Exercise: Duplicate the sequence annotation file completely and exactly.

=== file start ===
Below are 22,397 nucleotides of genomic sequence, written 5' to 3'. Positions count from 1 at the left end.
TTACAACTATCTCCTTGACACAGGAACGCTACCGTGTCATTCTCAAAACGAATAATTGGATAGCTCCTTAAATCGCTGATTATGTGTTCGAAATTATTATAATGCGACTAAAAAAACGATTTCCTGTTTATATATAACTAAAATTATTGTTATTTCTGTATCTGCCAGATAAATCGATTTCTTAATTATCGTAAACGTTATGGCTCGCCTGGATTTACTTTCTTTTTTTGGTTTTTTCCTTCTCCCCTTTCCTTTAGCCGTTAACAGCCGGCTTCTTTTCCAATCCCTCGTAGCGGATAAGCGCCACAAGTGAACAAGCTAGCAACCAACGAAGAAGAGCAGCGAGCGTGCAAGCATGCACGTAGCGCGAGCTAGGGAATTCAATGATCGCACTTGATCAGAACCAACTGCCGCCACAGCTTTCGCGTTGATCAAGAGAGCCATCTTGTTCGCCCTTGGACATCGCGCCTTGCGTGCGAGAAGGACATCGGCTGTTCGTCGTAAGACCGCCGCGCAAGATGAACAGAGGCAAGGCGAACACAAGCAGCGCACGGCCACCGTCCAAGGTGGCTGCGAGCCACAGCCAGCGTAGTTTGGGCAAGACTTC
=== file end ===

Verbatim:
Below are 22,397 nucleotides of genomic sequence, written 5' to 3'. Positions count from 1 at the left end.
TTACAACTATCTCCTTGACACAGGAACGCTACCGTGTCATTCTCAAAACGAATAATTGGATAGCTCCTTAAATCGCTGATTATGTGTTCGAAATTATTATAATGCGACTAAAAAAACGATTTCCTGTTTATATATAACTAAAATTATTGTTATTTCTGTATCTGCCAGATAAATCGATTTCTTAATTATCGTAAACGTTATGGCTCGCCTGGATTTACTTTCTTTTTTTGGTTTTTTCCTTCTCCCCTTTCCTTTAGCCGTTAACAGCCGGCTTCTTTTCCAATCCCTCGTAGCGGATAAGCGCCACAAGTGAACAAGCTAGCAACCAACGAAGAAGAGCAGCGAGCGTGCAAGCATGCACGTAGCGCGAGCTAGGGAATTCAATGATCGCACTTGATCAGAACCAACTGCCGCCACAGCTTTCGCGTTGATCAAGAGAGCCATCTTGTTCGCCCTTGGACATCGCGCCTTGCGTGCGAGAAGGACATCGGCTGTTCGTCGTAAGACCGCCGCGCAAGATGAACAGAGGCAAGGCGAACACAAGCAGCGCACGGCCACCGTCCAAGGTGGCTGCGAGCCACAGCCAGCGTAGTTTGGGCAAGACTTC